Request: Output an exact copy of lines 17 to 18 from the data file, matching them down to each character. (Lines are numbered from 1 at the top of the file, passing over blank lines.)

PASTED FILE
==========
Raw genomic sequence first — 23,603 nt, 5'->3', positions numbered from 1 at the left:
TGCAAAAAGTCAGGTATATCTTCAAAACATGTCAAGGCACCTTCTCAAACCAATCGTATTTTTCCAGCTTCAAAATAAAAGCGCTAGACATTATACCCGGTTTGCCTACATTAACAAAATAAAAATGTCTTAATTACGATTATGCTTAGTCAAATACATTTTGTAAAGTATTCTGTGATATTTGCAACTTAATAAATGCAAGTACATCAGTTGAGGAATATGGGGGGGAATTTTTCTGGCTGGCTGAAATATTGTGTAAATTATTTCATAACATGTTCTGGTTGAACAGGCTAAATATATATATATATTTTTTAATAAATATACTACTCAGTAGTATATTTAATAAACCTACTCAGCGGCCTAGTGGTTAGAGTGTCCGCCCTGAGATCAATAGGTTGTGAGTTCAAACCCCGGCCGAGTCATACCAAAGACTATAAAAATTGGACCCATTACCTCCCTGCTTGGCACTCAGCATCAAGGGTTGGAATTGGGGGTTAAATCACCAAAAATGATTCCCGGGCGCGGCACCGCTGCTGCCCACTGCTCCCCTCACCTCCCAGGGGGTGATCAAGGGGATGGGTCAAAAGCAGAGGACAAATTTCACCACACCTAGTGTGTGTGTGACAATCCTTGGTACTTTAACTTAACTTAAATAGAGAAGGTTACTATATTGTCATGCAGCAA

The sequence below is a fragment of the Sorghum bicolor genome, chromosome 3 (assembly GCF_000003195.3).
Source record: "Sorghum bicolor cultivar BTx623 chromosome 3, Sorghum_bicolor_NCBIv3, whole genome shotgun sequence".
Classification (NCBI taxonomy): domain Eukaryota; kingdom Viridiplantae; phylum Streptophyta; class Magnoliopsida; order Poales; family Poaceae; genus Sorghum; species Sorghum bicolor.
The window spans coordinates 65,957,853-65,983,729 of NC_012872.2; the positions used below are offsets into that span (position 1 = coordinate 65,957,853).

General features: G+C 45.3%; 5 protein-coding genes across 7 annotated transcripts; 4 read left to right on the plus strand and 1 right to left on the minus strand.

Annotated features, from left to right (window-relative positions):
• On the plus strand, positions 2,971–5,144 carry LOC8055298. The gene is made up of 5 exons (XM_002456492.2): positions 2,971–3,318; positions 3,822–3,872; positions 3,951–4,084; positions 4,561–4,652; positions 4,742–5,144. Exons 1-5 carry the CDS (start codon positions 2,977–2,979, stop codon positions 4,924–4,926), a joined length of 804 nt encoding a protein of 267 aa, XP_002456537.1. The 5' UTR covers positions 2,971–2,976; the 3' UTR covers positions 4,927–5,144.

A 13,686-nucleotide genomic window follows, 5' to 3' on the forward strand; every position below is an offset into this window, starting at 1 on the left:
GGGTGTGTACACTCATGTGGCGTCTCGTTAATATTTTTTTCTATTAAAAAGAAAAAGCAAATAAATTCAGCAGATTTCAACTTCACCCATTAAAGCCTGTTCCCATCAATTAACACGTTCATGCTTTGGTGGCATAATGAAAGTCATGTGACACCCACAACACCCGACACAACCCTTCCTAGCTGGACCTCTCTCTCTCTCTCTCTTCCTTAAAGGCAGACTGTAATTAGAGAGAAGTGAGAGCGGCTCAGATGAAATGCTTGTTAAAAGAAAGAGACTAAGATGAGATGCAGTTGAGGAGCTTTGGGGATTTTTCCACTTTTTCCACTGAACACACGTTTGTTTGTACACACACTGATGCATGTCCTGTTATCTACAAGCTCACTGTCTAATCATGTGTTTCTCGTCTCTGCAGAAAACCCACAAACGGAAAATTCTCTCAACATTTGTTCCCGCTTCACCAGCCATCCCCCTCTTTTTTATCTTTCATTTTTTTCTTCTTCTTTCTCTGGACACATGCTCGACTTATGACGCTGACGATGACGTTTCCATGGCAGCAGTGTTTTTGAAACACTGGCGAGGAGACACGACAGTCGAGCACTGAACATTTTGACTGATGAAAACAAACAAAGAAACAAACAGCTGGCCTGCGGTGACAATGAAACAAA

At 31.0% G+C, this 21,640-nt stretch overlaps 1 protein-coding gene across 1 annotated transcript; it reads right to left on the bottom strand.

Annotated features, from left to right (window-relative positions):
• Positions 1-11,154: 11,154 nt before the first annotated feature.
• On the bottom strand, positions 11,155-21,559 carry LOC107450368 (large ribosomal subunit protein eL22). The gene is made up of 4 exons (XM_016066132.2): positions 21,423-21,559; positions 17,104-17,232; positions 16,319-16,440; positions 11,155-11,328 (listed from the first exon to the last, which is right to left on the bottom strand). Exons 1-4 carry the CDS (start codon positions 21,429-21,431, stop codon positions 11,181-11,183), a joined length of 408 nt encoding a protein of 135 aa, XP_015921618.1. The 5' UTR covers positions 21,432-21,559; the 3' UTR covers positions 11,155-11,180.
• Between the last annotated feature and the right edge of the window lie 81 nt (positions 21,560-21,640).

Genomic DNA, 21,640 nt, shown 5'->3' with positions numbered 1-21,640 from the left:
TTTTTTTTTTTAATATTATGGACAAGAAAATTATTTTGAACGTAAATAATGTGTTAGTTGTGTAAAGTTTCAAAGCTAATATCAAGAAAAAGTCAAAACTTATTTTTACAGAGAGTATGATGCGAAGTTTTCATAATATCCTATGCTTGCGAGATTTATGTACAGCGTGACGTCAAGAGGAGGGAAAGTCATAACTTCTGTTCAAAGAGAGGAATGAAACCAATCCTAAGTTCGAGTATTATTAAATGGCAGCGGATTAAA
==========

Genomic DNA, 21,640 nt, shown 5'->3' with positions numbered 1-21,640 from the left:
TTTTTTTTTTTAATATTATGGACAAGAAAATTATTTTGAACGTAAATAATGTGTTAGTTGTGTAAAGTTTCAAAGCTAATATCAAGAAAAAGTCAAAACTTATTTTTACAGAGAGTATGATGCGAAGTTTTCATAATATCCTATGCTTGCGAGATTTATGTACAGCGTGACGTCAAGAGGAGGGAAAGTCATAACTTCTGTTCAAAGAGAGGAATGAAACCAATCCTAAGTTCGAGTATTATTAAATGGCAGCGGATTAAA